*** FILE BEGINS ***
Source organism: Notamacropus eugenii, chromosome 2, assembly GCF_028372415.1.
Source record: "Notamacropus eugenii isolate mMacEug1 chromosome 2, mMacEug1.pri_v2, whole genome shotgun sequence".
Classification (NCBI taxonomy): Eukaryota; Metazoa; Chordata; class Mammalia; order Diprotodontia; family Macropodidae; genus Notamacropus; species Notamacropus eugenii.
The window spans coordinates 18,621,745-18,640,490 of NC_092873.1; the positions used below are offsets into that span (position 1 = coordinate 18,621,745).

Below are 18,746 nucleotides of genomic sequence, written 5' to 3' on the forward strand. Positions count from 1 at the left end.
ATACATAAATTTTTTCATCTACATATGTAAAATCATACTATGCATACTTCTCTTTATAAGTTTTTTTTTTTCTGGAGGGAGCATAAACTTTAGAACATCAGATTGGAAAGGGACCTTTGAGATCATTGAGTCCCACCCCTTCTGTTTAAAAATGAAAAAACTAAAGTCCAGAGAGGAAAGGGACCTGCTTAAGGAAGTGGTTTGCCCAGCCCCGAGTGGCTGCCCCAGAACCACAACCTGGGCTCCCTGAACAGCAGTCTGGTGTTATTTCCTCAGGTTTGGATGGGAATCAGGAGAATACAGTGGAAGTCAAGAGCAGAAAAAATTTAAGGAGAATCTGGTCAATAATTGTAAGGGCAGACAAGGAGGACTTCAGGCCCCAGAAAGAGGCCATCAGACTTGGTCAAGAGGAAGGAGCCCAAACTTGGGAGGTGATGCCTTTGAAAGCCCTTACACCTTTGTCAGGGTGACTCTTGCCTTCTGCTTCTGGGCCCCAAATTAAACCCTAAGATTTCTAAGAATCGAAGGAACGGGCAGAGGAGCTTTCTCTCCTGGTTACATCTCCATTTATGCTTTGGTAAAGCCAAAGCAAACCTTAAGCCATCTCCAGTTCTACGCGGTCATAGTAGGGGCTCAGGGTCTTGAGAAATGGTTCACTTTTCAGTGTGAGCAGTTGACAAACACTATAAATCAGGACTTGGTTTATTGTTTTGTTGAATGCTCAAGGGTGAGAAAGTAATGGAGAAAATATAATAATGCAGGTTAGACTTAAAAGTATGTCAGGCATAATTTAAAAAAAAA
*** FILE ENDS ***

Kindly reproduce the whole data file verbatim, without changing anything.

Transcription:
Source organism: Notamacropus eugenii, chromosome 2, assembly GCF_028372415.1.
Source record: "Notamacropus eugenii isolate mMacEug1 chromosome 2, mMacEug1.pri_v2, whole genome shotgun sequence".
Classification (NCBI taxonomy): Eukaryota; Metazoa; Chordata; class Mammalia; order Diprotodontia; family Macropodidae; genus Notamacropus; species Notamacropus eugenii.
The window spans coordinates 18,621,745-18,640,490 of NC_092873.1; the positions used below are offsets into that span (position 1 = coordinate 18,621,745).

Below are 18,746 nucleotides of genomic sequence, written 5' to 3' on the forward strand. Positions count from 1 at the left end.
ATACATAAATTTTTTCATCTACATATGTAAAATCATACTATGCATACTTCTCTTTATAAGTTTTTTTTTTTCTGGAGGGAGCATAAACTTTAGAACATCAGATTGGAAAGGGACCTTTGAGATCATTGAGTCCCACCCCTTCTGTTTAAAAATGAAAAAACTAAAGTCCAGAGAGGAAAGGGACCTGCTTAAGGAAGTGGTTTGCCCAGCCCCGAGTGGCTGCCCCAGAACCACAACCTGGGCTCCCTGAACAGCAGTCTGGTGTTATTTCCTCAGGTTTGGATGGGAATCAGGAGAATACAGTGGAAGTCAAGAGCAGAAAAAATTTAAGGAGAATCTGGTCAATAATTGTAAGGGCAGACAAGGAGGACTTCAGGCCCCAGAAAGAGGCCATCAGACTTGGTCAAGAGGAAGGAGCCCAAACTTGGGAGGTGATGCCTTTGAAAGCCCTTACACCTTTGTCAGGGTGACTCTTGCCTTCTGCTTCTGGGCCCCAAATTAAACCCTAAGATTTCTAAGAATCGAAGGAACGGGCAGAGGAGCTTTCTCTCCTGGTTACATCTCCATTTATGCTTTGGTAAAGCCAAAGCAAACCTTAAGCCATCTCCAGTTCTACGCGGTCATAGTAGGGGCTCAGGGTCTTGAGAAATGGTTCACTTTTCAGTGTGAGCAGTTGACAAACACTATAAATCAGGACTTGGTTTATTGTTTTGTTGAATGCTCAAGGGTGAGAAAGTAATGGAGAAAATATAATAATGCAGGTTAGACTTAAAAGTATGTCAGGCATAATTTAAAAAAAAA